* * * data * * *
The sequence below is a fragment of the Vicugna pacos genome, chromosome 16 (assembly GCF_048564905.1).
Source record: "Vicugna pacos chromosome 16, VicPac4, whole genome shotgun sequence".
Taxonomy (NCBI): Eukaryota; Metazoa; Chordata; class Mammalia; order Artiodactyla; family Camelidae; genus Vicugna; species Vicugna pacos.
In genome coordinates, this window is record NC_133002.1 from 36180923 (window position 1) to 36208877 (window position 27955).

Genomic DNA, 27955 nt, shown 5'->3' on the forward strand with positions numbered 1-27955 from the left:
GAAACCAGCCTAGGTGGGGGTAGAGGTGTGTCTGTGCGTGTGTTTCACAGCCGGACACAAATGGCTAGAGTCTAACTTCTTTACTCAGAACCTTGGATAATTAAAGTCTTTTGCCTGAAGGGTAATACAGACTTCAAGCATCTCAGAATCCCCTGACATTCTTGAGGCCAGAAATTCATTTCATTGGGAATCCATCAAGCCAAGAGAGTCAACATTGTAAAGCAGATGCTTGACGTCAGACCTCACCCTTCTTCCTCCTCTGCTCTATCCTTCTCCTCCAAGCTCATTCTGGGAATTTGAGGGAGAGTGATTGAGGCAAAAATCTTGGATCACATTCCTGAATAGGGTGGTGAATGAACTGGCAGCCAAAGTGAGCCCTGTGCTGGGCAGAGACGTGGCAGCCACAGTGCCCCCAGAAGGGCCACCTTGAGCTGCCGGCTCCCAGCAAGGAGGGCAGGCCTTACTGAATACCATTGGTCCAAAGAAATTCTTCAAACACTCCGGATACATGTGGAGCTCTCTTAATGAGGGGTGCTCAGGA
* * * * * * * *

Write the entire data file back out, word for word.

The sequence below is a fragment of the Vicugna pacos genome, chromosome 16 (assembly GCF_048564905.1).
Source record: "Vicugna pacos chromosome 16, VicPac4, whole genome shotgun sequence".
Taxonomy (NCBI): Eukaryota; Metazoa; Chordata; class Mammalia; order Artiodactyla; family Camelidae; genus Vicugna; species Vicugna pacos.
In genome coordinates, this window is record NC_133002.1 from 36180923 (window position 1) to 36208877 (window position 27955).

Genomic DNA, 27955 nt, shown 5'->3' on the forward strand with positions numbered 1-27955 from the left:
GAAACCAGCCTAGGTGGGGGTAGAGGTGTGTCTGTGCGTGTGTTTCACAGCCGGACACAAATGGCTAGAGTCTAACTTCTTTACTCAGAACCTTGGATAATTAAAGTCTTTTGCCTGAAGGGTAATACAGACTTCAAGCATCTCAGAATCCCCTGACATTCTTGAGGCCAGAAATTCATTTCATTGGGAATCCATCAAGCCAAGAGAGTCAACATTGTAAAGCAGATGCTTGACGTCAGACCTCACCCTTCTTCCTCCTCTGCTCTATCCTTCTCCTCCAAGCTCATTCTGGGAATTTGAGGGAGAGTGATTGAGGCAAAAATCTTGGATCACATTCCTGAATAGGGTGGTGAATGAACTGGCAGCCAAAGTGAGCCCTGTGCTGGGCAGAGACGTGGCAGCCACAGTGCCCCCAGAAGGGCCACCTTGAGCTGCCGGCTCCCAGCAAGGAGGGCAGGCCTTACTGAATACCATTGGTCCAAAGAAATTCTTCAAACACTCCGGATACATGTGGAGCTCTCTTAATGAGGGGTGCTCAGGA